The nine women studied were 33 ± 4 years of age and 20.3 ± 7.3 weeks postpartum. They had BMI 24.4 ± 5.3 kg/m2, fasting glucose 82 ± 8 mg/dl, insulin 1.99 ± 0.90 μU/ml, and A1C 5.5 ± 0.3%. The CGMS data revealed no significant fluctuations in glucose levels obtained at 5-min intervals during the prelactation period (P = 0.23) (Fig. 1). Similarly, there were no significant fluctuations among the glucose levels obtained during the period after lactation (P = 0.09). The mean glucose level before lactation did not differ significantly compared with the mean glucose level after lactation (95 ± 14 vs. 96 ± 15 mg/dl; P = 0.93). The mean AUCg before lactation did not differ significantly compared with the mean AUCg after lactation (376.9 ± 53.3 vs. 382.8 ± 56.9 mg · h−1 · dl−1; P = 0.34).

We observed no significant glucose changes during the period before or after lactation in women who had pregnancies uncomplicated by pregestational or gestational diabetes. Moreover, these healthy women did not have differences in the mean glucose levels obtained prelactation compared with postlactation, nor did they manifest hypoglycemia in response to lactation.

Our data extend the current literature on blood glucose response to lactation by examining healthy women. Data in type 1 diabetic women have revealed that breastfeeding lowered blood glucose concentrations and made achieving metabolic control more difficult (6). Studies have demonstrated that women with gestational diabetes benefit from lactation, manifesting improved glucose metabolism with a twofold increase in subsequent type 2 diabetes among nonlactating women (7). However, to our knowledge, there are no published data using CGMS to characterize glucose fluctuations in healthy lactating women.

Our main study limitation is sample size. However, although only nine women were studied, each had CGMS data providing blood glucose sampling every 5 min both before and after lactation to understand blood glucose characteristics during this period. Additionally, the validity of our selected blood glucose analysis periods before and after lactation was dependent on participant reliability in documenting food intake.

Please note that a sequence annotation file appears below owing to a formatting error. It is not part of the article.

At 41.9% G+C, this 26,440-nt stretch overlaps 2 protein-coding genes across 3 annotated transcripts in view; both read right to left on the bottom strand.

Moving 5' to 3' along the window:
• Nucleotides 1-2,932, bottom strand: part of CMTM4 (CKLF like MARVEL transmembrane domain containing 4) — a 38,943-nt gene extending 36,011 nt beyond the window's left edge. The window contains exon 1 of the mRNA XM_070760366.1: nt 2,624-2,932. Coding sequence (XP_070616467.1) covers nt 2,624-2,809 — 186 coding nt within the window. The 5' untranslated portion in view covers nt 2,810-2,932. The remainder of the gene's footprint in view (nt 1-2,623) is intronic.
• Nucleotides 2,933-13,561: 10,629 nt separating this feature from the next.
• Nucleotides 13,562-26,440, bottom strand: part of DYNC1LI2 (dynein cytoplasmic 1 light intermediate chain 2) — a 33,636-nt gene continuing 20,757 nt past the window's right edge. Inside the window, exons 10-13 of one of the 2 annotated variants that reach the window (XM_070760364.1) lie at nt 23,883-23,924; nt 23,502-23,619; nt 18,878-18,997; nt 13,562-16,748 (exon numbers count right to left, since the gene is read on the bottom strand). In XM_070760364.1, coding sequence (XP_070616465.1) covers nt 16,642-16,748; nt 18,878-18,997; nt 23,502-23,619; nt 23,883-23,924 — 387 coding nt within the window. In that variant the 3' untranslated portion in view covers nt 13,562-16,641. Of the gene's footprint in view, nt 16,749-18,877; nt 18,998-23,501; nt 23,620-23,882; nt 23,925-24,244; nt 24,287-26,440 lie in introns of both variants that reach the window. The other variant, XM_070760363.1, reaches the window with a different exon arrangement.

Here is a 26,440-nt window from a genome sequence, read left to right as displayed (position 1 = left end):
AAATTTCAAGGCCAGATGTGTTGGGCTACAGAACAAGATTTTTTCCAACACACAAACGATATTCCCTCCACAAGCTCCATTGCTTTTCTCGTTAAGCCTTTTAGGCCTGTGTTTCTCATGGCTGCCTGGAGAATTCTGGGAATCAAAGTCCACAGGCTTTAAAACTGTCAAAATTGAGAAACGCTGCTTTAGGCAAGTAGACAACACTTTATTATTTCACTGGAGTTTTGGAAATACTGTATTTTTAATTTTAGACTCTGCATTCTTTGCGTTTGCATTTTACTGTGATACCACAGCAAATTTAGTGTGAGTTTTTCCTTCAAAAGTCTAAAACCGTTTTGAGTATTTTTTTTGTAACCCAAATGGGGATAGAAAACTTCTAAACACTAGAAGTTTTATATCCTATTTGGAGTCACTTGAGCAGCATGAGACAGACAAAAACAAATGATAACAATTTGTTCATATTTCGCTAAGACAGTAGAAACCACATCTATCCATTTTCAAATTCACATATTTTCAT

In conclusion, we observed no significant blood glucose fluctuations in response to lactation among healthy women with a normoglycemic pregnancy history. Therefore, these women do not need to increase caloric intake specifically before or during lactation to prevent hypoglycemia. This is noteworthy because limiting postpartum caloric intake will facilitate the loss of excess pregnancy weight, thereby reducing the risk of developing obesity. Nonetheless, women should be aware of recommendations regarding healthy caloric intake during breast feeding (8). Moreover, further studies of glucose fluctuations during lactation in larger numbers of normoglycemic and diabetic women are warranted.

Figure 1—

Blood glucose levels (mg/dl) collected every 5 min during the 60 min before and after the start of lactation (time = 0) for each of the nine participants in the study.

Figure 1—

Blood glucose levels (mg/dl) collected every 5 min during the 60 min before and after the start of lactation (time = 0) for each of the nine participants in the study.

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The authors thank Medtronic, Inc., for their CGMS support and Kyoko Okamura, MD, MPH, and Kathleen Murray for their assistance with data management.

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Published ahead of print at on 13 August 2007. DOI: 10.2337/dc07-1243.

A table elsewhere in this issue shows conventional and Système International (SI) units and conversion factors for many substances.